JVM: Lightweight CSV to JSONB persistence

Last modified: 10/06/2021

Python has become the de facto language for data processing since it has easy to use and provides popular libraries like pandas. However, Excel or CSV processing can also be done by JVM languages in a concise and efficient manner.

We will look at a minimal use case that consists of uploading a CSV file, converting it to JSONB and persisting it in just a few lines of code. This approach is perfect for fast-moving targets, i.e. when you can't estimate future changes and have to be flexible.

For such a lightweight task, we recommend the following tools:

Although you can use any JVM language and this particular example utilizes Kotlin.


With the declarative approach of JDBI you will write your own SQL statements which allows for a maximum of flexibility and control. It requires some time to get used to if you relied too heavily on JPA in the past, but being comfortable with SQL is one of the essential skills you will need in your career.

interface Repository {

    @SqlUpdate("CREATE TABLE IF NOT EXISTS foo(data JSONB)")
    fun init()

        DELETE FROM foo WHERE data -> 'id' = to_jsonb(:id);
        INSERT INTO foo(data) VALUES(:data);
    fun save(@Json data: Foo)

We need two methods:

  • init to create the table if it doesn't exist, because we want maximum flexibility and don't want to maintain migrations in this phase
  • save which conveniently overwrites an existing record based on an identifier

The statements are self-explanatory and follow the PostgreSQL JSONB syntax.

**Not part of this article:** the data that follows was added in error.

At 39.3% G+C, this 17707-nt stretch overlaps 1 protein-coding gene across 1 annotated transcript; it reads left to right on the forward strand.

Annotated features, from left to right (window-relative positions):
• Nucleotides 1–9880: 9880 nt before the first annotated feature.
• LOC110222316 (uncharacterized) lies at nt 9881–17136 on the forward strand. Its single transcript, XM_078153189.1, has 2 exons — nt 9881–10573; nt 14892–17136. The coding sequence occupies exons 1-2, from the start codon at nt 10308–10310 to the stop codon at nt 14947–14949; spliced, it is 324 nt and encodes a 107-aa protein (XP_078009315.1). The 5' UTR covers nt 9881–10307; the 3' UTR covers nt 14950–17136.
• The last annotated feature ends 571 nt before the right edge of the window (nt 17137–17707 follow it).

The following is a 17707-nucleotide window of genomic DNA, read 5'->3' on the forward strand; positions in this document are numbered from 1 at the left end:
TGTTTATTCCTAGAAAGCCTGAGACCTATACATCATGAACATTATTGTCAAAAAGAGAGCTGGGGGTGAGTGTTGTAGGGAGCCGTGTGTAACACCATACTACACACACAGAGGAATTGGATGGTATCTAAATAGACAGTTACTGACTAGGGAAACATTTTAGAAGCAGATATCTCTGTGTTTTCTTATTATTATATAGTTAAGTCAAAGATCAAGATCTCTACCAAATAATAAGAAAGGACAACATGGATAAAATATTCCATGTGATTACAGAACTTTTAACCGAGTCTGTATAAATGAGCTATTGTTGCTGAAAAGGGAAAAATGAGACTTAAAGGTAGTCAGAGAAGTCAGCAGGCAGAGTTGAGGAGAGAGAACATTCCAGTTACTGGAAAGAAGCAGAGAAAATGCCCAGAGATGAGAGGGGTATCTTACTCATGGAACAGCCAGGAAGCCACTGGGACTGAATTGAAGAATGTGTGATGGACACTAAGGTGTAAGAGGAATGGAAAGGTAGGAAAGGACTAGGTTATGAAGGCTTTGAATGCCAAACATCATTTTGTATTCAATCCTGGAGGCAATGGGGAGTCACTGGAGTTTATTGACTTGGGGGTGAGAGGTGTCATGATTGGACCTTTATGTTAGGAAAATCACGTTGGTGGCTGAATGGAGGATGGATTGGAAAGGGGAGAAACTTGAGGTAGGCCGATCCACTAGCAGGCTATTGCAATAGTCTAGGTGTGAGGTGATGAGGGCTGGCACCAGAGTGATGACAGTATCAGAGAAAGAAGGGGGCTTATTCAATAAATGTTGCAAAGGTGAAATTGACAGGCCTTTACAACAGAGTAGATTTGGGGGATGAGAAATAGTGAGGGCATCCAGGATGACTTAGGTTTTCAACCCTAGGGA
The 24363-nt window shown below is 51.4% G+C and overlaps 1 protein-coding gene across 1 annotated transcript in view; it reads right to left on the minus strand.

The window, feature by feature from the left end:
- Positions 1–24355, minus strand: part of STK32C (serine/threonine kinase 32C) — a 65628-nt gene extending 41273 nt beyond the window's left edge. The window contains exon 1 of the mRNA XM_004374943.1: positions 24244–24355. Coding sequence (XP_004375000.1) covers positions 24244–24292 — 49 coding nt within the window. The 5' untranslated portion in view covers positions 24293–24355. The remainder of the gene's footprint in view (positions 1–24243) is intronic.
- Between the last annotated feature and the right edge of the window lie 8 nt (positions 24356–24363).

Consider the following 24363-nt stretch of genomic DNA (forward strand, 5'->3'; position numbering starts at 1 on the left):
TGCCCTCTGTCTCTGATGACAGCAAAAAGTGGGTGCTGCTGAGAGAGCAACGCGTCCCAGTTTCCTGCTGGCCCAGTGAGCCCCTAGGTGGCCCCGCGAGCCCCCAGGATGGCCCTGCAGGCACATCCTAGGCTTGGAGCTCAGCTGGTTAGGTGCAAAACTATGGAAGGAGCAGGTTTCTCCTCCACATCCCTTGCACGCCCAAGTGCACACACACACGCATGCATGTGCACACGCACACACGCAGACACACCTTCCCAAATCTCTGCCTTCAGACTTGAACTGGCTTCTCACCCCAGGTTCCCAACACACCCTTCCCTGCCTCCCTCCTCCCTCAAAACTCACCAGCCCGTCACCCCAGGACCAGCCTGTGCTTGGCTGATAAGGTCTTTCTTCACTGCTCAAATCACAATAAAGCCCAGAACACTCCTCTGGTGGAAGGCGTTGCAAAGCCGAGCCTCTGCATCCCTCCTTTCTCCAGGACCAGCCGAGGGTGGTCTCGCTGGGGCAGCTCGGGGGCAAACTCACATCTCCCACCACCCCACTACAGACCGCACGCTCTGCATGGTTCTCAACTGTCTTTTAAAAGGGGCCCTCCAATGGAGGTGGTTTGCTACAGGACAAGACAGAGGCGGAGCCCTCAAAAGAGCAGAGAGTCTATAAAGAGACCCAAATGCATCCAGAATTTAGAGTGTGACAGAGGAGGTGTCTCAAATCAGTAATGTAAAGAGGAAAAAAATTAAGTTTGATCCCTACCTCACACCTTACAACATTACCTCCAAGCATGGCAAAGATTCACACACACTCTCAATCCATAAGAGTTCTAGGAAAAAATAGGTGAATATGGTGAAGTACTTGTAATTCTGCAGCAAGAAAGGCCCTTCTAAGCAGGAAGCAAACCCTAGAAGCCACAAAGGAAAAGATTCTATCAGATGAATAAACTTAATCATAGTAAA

So we want to keep this lightweight which means no model, service or additional layers. Especially no mappings to and from DTOs. Therefore, we should only have one additional class on top of the repository to save and retrieve data. Let us take a typical Spring REST controller and add a POST method to upload the CSV:

typealias Foo = MutableMap<String, String>

class Api(private val jdbi: Jdbi) {
    fun init() = jdbi.useExtensionUnchecked(

    fun upload(@@RequestParam file: MultipartFile) {
        val rows = NamedCsvReader.builder()
          .map { it.fields }

        return jdbi.useExtensionUnchecked(Repository::class) {

Since we don't rely on migrations we are going to create the table on application start, if you do not use Spring you can also go with Kotlin's init object.

If you have a row with header's you should use the NamedCsvReader otherwise the CsvReader is fine. FastCSV automatically parses the CSV into a Map<String, String> and JDBI will serialize it via Jackson. For convenience we use a typealias for this datastructure. Although you can also use Jackson to parse the CSV, we recommend FastCSV since you will have a better time extending the code with validation logic and common CSV options.


If you tried the example you might need some additional configuration to make JDBI work with Kotlin, the following dependencies are recommended:

object Versions {
    const val jdbi = "3.20.0"
    const val fastcsv = "2.0.0"
    const val jacksonJsr310 = "2.12.3"

// Kotlin

// Jackson

// DB

// Misc

To make this all work in harmony, you'll need following configuration:

class Configuration {

    fun jdbi(dataSource: DataSource): Jdbi {
        val jdbi = Jdbi.create(dataSource).installPlugins()
        // Take Jackson's Kotlin version
        val mapper = jacksonObjectMapper()
        // Add Java 8 time
        // Register custom Jackson mapper
        jdbi.getConfig(Jackson2Config::class.java).mapper = mapper
        return jdbi